Ada Lovelace Day 2010: ASC’s math majors

I majored in math in school, and my college’s math department has a site devoted to female mathematicians. Mathematicians from Sophie Germaine to Helen Abbot Merrill (the mathematician who popped up when I opened the page) to Ada Lovelace (the person this day is named after) have their own page, and the site is a great resource to convince yourself that not all mathematicians are dead white guys.

These mathematicians have accomplished a lot in their lifetimes, and some of them are still alive and finding results of interest. Wonderful and accomplished as they are, I’m not here to talk about them.

Let’s talk about mathematicians I have worked with: my fellow ASC math majors.

During my second semester of calculus at a local college during my senior year of high school, I was one of five female students in a class of twenty to twenty-five. I was certainly the only one who spoke in the class as the other women drowned in a sea of testosterone.

This class made me want to study math in more depth, in part because I was planning to write a world based on math. Then I arrived at the women’s college I got my degree from. Besides being a special snowflake who zoomed through the major and sold her soul to the math department (don’t worry; they offered cookies), I met a group of math majors who knew a lot about the subject, supported each other, and welcomed anyone who wanted to enter math into the fold.

We held study parties before tests, studying our own thing and speaking only when we had a question, but no one minded. We holed up in someone’s room and worked on problem sets, complaining about how hard they were. We’d leave these problems unfinished and arrange to meet the next morning and someone would stumble in late because they slept in thanks to our staying up late the night before. When someone was stuck on a problem, someone knew how to explain the problem, and when all of us were, we bounced ideas off each other until something stuck. We’ve found the entire class in the math center before class, trying to figure a problem or studying for a quiz, and the professor would walk in and joke that we should just hold class in there. (We didn’t because the math center was open for business.) We’d laugh, we’d grumble, we’d wave our hands around and talk really quickly in realization, but we would never give up, and we’d never tell another to give up.

Despite all this, we weren’t a bunch of complete mathheads, no matter what some of them may tell you about me. We had non-mathematical interests. One math major in time there played ultimate frisbee; another played cello; another enjoyed politics; yet another, like me, writes. Those combined interests led to a richer experience, both in and out of math: different backgrounds, interests, and points of view that eventually combined to give us the strong mathematical community that I grew to love.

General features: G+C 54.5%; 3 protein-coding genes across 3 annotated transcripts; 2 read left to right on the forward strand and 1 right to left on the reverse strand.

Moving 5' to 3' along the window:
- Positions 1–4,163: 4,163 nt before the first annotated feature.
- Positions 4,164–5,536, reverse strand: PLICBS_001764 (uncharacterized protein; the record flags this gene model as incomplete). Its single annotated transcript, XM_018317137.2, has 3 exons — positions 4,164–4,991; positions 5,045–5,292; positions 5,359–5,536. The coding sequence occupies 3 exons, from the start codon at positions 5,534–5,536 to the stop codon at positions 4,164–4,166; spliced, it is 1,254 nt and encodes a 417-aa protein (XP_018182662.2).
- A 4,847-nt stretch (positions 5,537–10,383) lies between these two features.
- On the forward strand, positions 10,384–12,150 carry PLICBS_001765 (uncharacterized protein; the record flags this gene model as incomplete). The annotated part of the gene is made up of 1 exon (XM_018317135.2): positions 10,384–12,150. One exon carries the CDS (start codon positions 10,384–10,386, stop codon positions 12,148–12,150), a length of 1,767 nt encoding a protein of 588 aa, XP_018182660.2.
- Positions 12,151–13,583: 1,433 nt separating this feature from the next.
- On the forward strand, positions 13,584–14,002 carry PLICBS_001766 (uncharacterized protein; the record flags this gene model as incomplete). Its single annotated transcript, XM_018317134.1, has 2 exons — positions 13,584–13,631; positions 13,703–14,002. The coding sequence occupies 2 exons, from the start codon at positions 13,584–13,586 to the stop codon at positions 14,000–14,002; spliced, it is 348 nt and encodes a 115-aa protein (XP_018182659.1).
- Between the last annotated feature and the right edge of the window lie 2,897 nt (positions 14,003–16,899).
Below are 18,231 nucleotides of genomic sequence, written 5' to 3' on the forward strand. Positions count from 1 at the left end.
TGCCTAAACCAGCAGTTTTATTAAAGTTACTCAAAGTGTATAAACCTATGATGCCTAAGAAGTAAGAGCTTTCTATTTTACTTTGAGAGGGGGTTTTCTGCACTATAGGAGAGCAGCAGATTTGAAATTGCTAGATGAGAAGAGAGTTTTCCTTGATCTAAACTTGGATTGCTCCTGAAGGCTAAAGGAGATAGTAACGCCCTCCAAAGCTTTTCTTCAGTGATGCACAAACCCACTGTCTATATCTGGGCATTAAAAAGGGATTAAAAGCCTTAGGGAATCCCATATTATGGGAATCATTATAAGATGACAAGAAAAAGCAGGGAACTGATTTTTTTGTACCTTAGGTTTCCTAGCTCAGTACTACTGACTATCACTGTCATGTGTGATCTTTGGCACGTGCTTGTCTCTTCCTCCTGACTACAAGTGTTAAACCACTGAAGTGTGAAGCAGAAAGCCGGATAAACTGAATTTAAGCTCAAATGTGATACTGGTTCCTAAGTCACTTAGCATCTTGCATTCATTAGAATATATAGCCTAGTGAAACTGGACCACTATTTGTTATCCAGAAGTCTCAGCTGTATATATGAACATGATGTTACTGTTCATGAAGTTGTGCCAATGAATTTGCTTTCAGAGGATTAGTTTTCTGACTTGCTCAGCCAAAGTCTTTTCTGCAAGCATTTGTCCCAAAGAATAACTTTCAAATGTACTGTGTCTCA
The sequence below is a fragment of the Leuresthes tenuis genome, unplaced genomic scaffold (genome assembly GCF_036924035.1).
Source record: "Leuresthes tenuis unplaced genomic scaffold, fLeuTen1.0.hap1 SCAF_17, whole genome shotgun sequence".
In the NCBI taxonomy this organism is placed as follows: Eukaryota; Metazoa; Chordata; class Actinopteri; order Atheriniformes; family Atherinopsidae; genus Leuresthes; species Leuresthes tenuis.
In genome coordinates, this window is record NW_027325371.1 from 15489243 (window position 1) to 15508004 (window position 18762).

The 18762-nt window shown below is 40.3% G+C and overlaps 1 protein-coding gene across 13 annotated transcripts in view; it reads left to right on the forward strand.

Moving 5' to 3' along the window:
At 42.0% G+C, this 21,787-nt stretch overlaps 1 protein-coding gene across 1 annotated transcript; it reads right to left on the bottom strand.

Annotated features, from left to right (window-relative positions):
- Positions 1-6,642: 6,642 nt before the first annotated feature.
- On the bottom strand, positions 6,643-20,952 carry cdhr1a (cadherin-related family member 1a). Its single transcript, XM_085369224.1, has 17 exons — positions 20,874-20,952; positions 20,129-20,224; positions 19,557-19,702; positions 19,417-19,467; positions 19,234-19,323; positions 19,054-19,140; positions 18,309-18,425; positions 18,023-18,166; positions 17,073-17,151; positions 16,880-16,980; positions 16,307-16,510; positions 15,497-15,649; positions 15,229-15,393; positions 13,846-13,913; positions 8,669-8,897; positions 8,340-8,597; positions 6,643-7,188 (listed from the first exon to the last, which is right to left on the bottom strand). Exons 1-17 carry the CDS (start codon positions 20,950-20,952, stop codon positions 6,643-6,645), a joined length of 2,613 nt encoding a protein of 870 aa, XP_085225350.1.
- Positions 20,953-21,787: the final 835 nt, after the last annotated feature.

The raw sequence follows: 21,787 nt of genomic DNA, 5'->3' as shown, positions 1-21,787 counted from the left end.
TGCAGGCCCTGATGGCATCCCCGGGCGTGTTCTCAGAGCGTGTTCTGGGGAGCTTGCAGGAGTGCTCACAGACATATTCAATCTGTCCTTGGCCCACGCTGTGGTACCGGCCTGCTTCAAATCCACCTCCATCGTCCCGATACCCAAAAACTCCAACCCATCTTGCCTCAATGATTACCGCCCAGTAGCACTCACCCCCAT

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I wrote this for Ada Lovelace Day 2010. Missed it this year? Join in next year!

An update on the POP3 status and my alma mater's strange assumptions

A few days ago I discussed my alma mater’s strange views of their alumnae’s technical knowledge. As I enjoy doing when I am frustrated about something, I mentioned my malcontent on Twitter, making sure to mention my alma mater in the tweet. Within a day I received a direct message from their account telling me what it was. By this point I had already figured it out, but seeing as the account is mostly an RSS feed of college news along with some updates on events and the occasional Twitpic with the rare bit of conversation with others, a direct message from the powers that be behind the account is a definite effort in communicating where the people are.

Twitter: You’re not doing it completely right, dear Agnes, but you’re getting there.

We're not afraid of the Internet, I swear

I’m constantly amazed at what my alma mater assumes about the students’ (and alumnae’s) knowledge of technology. I now have an alumnae email account from my alma mater, and I read through the documentation, hoping to find something useful out of it. Woe, there was nothing of use that I couldn’t figure out myself by playing with it for ten minutes: how to create and send an email, how to change my password, how to create a signature. Granted, how to forward an email was a reasonable thing to put on there. However, for those wishing to fetch email using POP3 access had to do some playing around on their own, as the mail server wasn’t obvious, and only my experience with the college’s email system and some common sense (well, common sense to someone who enjoys playing with this sort of thing) told me what it was.

Lesson: Not all liberal arts college graduates are technophobes.